I’ve been working in Public Affairs for 10 weeks now, but the time has flown by. I’m sad my time here is up, but it’s been a great experience. If you’re thinking about applying for an internship like mine, here are 10 things you should know about interning at the State Department:
1. You actually matter at State. Every intern I know here is important to his or her office. My boss and I had a running joke about him expecting me to bring him coffee, but I actually spent my time writing and editing for DipNote and working on the website.
2. Your work matters. No matter what position you hold in the State Department, you will be doing work that has a real effect on peoples’ lives.
3. They treat you well. Former Secretary Condoleezza Rice -- herself, a former State Department intern -- told her employees to be nice to interns because they could become Secretary of State one day, like she did. Everyone I’ve met has taken that advice to heart.
4. You get an inside look at diplomacy. I’ve seen Secretary of State John Kerry speak many times and been inside the Ben Franklin Room, the Treaty Room, and the Operations Center.
5. You will learn a lot about foreign policy. No matter what you’re doing, you’re surrounded by people whose job is to pay close attention to what’s going on in the world, and you’re helping them do it.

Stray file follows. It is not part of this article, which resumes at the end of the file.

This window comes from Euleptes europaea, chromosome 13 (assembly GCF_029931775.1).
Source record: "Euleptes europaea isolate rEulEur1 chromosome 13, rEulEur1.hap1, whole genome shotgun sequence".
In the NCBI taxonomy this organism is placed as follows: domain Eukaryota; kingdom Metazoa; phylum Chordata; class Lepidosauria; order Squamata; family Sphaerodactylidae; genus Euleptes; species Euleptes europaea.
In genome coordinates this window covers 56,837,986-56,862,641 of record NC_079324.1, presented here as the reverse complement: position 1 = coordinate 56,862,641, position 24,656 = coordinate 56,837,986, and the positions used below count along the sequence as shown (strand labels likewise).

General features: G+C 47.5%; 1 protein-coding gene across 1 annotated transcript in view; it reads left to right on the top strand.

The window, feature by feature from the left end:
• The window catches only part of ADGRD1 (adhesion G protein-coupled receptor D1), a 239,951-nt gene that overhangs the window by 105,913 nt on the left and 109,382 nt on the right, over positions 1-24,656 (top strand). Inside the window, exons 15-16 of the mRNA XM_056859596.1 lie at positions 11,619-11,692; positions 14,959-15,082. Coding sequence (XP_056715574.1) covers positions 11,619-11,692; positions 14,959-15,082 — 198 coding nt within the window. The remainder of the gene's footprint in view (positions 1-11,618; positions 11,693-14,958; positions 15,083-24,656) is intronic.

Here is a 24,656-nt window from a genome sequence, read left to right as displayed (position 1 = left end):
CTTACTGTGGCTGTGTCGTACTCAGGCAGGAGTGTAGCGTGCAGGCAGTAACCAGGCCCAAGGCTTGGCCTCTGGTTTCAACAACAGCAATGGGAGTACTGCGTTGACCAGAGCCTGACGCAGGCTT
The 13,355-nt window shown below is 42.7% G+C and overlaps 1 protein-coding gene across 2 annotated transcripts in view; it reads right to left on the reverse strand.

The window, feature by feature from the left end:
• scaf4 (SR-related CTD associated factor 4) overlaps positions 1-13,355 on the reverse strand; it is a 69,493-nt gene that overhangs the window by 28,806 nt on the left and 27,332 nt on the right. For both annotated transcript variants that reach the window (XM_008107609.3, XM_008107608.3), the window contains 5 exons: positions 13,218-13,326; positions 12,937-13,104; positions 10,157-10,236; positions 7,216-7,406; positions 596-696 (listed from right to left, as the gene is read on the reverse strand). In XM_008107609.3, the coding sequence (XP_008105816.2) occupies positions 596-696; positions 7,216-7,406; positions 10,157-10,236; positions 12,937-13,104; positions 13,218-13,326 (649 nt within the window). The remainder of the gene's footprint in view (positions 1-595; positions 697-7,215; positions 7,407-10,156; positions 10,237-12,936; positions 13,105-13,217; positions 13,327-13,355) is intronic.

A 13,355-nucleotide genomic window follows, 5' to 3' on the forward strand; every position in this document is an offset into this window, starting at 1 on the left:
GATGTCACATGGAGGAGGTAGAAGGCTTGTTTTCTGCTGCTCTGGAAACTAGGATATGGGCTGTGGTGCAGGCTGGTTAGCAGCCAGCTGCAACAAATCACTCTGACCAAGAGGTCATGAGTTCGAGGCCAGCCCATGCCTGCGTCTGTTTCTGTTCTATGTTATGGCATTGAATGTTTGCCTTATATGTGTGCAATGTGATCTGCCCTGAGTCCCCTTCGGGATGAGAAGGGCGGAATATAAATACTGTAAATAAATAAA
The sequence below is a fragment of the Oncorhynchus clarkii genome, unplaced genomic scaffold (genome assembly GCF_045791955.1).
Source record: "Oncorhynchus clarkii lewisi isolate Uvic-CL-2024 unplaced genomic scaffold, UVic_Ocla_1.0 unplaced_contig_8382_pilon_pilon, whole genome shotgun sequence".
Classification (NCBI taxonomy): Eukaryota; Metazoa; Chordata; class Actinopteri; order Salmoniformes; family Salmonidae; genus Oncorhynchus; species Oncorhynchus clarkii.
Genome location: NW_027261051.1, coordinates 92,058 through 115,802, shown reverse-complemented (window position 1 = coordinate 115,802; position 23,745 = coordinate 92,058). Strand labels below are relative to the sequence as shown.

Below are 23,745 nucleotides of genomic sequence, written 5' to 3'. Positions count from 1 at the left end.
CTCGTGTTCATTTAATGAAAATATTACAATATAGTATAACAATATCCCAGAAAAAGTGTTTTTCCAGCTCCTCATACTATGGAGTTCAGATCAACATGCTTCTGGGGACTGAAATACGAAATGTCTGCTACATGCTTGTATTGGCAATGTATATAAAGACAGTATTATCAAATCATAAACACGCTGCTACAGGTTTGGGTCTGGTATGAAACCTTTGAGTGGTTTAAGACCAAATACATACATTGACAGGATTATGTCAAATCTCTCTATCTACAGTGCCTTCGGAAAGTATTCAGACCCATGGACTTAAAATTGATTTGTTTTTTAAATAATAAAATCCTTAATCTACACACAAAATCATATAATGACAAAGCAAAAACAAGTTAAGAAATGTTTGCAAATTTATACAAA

6. You’ll also learn about how the government works. Any aspiring public servant would benefit from interning at State. After my time here, I see the government not as a monolithic bureaucracy but as a vast collection of programs which are, believe it or not, designed to help people.
7. Your work ties in with your studies no matter what you do. I didn’t think my one year of Turkish classes would be relevant to my job working with social media, but I got to help report on Turkish-language media reaction by doing research on Twitter.
8. You’ll meet interesting people because so many of them come through the State Department every day. I've met folks ranging from employees of Facebook to members of the Kosovar Foreign Ministry.
9. You’ll have a fun summer. DC is a great place for college-aged kids to be -- hence all the colleges here. And if you’re working at a diplomatic post abroad, then lucky you!
10. You’ll want to come back. At least I want to, and I’m not alone. A number of current employees started out as interns, and that doesn’t happen by accident -- it’s a great place to work.